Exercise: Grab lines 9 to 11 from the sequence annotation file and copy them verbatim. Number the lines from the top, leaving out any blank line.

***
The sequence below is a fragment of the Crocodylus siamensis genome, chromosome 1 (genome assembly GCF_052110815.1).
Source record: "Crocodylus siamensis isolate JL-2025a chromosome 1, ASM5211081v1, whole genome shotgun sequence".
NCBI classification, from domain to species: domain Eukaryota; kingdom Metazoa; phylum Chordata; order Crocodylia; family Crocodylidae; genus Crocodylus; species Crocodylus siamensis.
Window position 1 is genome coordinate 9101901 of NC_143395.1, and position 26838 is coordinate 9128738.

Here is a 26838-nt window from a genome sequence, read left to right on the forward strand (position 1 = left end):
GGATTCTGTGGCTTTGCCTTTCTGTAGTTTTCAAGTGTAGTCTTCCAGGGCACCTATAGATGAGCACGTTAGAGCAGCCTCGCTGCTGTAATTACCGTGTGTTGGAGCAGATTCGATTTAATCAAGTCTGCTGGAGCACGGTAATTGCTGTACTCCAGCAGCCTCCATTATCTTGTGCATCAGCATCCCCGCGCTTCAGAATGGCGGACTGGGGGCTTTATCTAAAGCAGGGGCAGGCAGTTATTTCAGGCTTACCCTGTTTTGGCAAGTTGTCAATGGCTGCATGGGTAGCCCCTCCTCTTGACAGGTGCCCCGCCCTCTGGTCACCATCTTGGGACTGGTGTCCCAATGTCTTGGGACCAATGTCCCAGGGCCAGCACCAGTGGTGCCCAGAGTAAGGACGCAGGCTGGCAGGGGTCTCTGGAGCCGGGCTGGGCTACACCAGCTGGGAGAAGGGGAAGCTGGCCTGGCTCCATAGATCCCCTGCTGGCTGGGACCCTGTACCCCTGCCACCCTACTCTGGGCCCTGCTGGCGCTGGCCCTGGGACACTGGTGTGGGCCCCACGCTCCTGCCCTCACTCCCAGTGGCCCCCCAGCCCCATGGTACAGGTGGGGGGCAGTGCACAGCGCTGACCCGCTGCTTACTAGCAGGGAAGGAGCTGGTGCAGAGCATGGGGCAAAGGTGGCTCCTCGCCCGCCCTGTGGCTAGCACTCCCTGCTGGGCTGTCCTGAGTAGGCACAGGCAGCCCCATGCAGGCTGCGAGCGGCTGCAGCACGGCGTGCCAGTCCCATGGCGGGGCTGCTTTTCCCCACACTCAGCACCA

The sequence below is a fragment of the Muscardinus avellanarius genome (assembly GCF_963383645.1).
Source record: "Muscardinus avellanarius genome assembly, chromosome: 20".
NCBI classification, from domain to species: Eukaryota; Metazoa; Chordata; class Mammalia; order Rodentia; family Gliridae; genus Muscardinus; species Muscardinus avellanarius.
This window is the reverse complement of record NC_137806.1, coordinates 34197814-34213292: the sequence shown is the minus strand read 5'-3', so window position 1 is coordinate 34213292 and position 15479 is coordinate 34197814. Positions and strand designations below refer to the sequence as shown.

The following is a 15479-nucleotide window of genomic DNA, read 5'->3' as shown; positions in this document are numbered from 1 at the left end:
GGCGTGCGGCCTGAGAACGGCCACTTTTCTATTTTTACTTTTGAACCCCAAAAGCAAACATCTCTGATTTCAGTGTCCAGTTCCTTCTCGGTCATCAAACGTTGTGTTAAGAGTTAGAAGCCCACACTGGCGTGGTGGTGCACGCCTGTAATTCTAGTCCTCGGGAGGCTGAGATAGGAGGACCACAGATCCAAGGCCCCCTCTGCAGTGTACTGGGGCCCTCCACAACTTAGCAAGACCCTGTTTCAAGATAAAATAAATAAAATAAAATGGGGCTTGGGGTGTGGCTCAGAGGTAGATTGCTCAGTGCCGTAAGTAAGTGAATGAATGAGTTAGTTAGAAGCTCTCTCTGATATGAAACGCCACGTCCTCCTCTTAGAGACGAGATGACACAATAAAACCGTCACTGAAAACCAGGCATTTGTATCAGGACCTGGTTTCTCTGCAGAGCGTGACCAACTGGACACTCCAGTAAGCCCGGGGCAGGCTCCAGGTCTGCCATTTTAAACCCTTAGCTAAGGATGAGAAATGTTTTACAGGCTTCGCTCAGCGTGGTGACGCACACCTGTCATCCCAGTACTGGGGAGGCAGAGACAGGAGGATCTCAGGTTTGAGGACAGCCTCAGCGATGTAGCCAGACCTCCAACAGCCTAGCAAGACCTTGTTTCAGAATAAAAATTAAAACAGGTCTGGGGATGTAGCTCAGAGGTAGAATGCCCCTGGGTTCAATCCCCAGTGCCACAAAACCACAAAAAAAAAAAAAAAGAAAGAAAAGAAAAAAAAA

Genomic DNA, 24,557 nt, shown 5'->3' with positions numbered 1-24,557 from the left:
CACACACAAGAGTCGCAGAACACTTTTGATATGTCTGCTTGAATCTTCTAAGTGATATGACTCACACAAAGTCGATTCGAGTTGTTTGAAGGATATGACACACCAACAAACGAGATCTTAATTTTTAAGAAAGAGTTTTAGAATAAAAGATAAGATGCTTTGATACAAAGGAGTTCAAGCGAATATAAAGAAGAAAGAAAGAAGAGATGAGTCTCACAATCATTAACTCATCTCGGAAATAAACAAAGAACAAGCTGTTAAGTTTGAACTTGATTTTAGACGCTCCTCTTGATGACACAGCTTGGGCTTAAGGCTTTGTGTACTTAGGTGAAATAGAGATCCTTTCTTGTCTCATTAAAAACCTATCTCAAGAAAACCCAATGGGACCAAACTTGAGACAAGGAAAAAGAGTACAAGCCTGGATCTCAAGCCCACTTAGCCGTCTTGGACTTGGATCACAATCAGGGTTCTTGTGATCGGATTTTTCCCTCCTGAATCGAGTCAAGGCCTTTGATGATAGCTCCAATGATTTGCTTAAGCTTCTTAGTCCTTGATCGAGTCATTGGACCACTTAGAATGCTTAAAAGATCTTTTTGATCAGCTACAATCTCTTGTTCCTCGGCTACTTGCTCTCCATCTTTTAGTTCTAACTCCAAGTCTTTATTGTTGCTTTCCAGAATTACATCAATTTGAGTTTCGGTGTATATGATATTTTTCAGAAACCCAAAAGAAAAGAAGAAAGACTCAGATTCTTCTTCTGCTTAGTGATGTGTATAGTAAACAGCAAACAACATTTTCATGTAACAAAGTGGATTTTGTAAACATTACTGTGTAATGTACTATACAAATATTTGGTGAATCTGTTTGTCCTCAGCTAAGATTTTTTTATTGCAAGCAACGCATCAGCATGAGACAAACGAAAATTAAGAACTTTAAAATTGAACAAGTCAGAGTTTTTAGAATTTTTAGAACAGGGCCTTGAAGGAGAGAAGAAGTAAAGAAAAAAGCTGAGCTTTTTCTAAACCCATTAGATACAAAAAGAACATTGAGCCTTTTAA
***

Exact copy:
NCBI classification, from domain to species: Eukaryota; Metazoa; Chordata; class Mammalia; order Rodentia; family Gliridae; genus Muscardinus; species Muscardinus avellanarius.
This window is the reverse complement of record NC_137806.1, coordinates 34197814-34213292: the sequence shown is the minus strand read 5'-3', so window position 1 is coordinate 34213292 and position 15479 is coordinate 34197814. Positions and strand designations below refer to the sequence as shown.

The following is a 15479-nucleotide window of genomic DNA, read 5'->3' as shown; positions in this document are numbered from 1 at the left end: